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Daishō-in on Miyajima


When you go to Miyajima, of course you will visit Itsukushima-jinja, but keep in mind that it is far from the only thing to visit on the island, and staying one full day is a minimum I think. When we went there, we had only one afternoon to visit the island; big mistake.

So if you make the same mistake that we did and don’t have enough time to see and experience all there is to see and experience on Miyajima, make sure you at least go to Daishō-in.

It is a Shingon temple, like most of the Shikoku Pilgrimage temples, and while it’s not as famous as Itsukushima-jinja, I think it is as amazing in beautiful, albeit for completely different reasons.

Daishō-in is located on Mount Misen and was founded by Kūkai in the year 806 (it is said that a flame has been burning there ever since). It is part of another pilgrimage, the Chūgoku 33 Kannon Pilgrimage.

I don’t have much more to say about it right now (I’m sure I will when I return one day), except for the fact that of all the temples I’ve been to, it’s the one that seemed the most “unreal”, I could even say mystic if I had an ounce of mysticism in me.

 Daisho in Miyajima 1


Daisho in Miyajima 2


Daisho in Miyajima 3 Agyo
Agyō was there.


Daisho in Miyajima 4


Daisho in Miyajima 5


Daisho in Miyajima 6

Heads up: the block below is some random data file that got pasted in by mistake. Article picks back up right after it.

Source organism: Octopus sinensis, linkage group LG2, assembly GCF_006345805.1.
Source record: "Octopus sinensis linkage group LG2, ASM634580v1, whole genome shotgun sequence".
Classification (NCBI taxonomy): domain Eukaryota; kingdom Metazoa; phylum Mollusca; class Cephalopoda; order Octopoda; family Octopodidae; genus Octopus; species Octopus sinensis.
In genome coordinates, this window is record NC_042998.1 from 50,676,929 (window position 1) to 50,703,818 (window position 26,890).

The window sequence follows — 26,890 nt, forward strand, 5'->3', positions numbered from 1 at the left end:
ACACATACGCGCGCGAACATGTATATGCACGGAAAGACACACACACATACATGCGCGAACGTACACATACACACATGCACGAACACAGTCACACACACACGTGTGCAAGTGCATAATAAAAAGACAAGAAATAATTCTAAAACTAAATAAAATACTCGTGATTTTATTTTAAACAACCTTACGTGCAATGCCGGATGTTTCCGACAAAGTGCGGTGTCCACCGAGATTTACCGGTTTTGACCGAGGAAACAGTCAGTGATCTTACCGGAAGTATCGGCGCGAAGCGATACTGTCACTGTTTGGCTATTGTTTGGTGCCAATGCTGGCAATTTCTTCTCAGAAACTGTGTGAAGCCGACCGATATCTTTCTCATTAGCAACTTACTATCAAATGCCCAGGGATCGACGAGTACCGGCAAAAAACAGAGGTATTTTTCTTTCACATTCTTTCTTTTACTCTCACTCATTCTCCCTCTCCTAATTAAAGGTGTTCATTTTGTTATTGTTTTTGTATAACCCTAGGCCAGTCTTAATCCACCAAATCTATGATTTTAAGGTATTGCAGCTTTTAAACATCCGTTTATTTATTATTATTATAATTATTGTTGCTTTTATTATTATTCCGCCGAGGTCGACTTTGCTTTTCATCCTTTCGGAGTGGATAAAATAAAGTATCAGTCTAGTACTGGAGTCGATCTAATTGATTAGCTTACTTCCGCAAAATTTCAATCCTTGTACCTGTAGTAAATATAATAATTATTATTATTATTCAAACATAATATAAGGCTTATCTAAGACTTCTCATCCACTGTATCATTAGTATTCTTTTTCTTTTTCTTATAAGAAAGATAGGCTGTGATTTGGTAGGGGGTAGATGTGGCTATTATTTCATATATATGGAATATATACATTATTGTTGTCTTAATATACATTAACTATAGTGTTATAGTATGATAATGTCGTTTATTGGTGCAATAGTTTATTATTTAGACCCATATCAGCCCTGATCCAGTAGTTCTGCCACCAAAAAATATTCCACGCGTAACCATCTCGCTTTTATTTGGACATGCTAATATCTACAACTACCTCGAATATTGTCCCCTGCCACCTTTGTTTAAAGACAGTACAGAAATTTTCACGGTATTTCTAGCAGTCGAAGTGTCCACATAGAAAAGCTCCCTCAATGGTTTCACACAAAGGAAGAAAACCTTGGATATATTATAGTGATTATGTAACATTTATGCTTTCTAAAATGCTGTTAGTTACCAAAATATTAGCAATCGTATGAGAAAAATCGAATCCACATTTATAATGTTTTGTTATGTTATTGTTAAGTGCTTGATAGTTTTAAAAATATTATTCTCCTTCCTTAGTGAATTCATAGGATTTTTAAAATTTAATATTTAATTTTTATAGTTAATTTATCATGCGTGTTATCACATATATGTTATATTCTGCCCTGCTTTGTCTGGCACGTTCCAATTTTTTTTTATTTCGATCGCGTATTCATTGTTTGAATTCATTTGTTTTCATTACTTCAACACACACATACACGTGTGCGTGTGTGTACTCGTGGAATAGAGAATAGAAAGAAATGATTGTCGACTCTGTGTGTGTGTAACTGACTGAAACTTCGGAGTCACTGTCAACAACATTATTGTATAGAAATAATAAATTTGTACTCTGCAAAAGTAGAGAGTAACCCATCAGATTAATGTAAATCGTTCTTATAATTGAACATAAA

I don’t know what you think, but maybe we can say that Anpanman has indeed reach the status of deity, nowadays. And if this is not a proof (his statue among other sacred statues), I don’t know what is.


Daisho in Miyajima 7
Fudō-myōō and Tanuki


Daisho in Miyajima 8


Daisho in Miyajima 9


Daisho in Miyajima 10


Daisho in Miyajima 11


Daisho in Miyajima 12


Daisho in Miyajima 13
Seven Gods of Fortune


Daisho in Miyajima 14


This part of the temple is dedicated to the Shikoku Pilgrimage, with 88 statues representing the 88 temples. (note that those two pictures are among the very few I have from inside a buddhist temple as usually it’s forbidden)


Daisho in Miyajima 15


Daisho in Miyajima 16


Daisho in Miyajima 17


I hope those few not so great pictures made you want to visit Daishō-in. And one last advice, if you can try to be there shortly before it closes, you may see the monks starting a ceremony, always a priceless moment (one that I didn’t dare to shoot in that case)




5 thoughts on “Daishō-in on Miyajima”

      1. Yeah, I think a day is just not enough time to fully explore and enjoy this place. Most people do it as a day trip from Hiroshima, but if possible stay the night in a traditional ryokan as it is special.

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